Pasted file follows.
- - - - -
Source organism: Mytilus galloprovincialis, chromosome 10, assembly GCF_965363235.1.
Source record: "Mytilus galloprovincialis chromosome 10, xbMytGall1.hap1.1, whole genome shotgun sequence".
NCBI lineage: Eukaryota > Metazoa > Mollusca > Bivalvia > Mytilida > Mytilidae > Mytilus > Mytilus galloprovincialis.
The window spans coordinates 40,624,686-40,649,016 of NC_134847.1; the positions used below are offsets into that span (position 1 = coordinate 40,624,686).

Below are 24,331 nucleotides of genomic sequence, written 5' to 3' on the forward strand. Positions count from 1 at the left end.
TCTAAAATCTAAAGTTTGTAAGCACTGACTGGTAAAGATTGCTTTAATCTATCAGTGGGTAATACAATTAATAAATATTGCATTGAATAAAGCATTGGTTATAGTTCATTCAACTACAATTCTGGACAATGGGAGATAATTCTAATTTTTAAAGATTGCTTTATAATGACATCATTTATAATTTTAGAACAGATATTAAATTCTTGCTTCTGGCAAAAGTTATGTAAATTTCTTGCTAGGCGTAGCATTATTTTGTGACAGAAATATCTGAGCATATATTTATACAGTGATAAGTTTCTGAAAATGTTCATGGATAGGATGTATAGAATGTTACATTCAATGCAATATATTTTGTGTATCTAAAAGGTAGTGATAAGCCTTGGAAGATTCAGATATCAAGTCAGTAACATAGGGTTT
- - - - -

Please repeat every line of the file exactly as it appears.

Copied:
Source organism: Mytilus galloprovincialis, chromosome 10, assembly GCF_965363235.1.
Source record: "Mytilus galloprovincialis chromosome 10, xbMytGall1.hap1.1, whole genome shotgun sequence".
NCBI lineage: Eukaryota > Metazoa > Mollusca > Bivalvia > Mytilida > Mytilidae > Mytilus > Mytilus galloprovincialis.
The window spans coordinates 40,624,686-40,649,016 of NC_134847.1; the positions used below are offsets into that span (position 1 = coordinate 40,624,686).

Below are 24,331 nucleotides of genomic sequence, written 5' to 3' on the forward strand. Positions count from 1 at the left end.
TCTAAAATCTAAAGTTTGTAAGCACTGACTGGTAAAGATTGCTTTAATCTATCAGTGGGTAATACAATTAATAAATATTGCATTGAATAAAGCATTGGTTATAGTTCATTCAACTACAATTCTGGACAATGGGAGATAATTCTAATTTTTAAAGATTGCTTTATAATGACATCATTTATAATTTTAGAACAGATATTAAATTCTTGCTTCTGGCAAAAGTTATGTAAATTTCTTGCTAGGCGTAGCATTATTTTGTGACAGAAATATCTGAGCATATATTTATACAGTGATAAGTTTCTGAAAATGTTCATGGATAGGATGTATAGAATGTTACATTCAATGCAATATATTTTGTGTATCTAAAAGGTAGTGATAAGCCTTGGAAGATTCAGATATCAAGTCAGTAACATAGGGTTT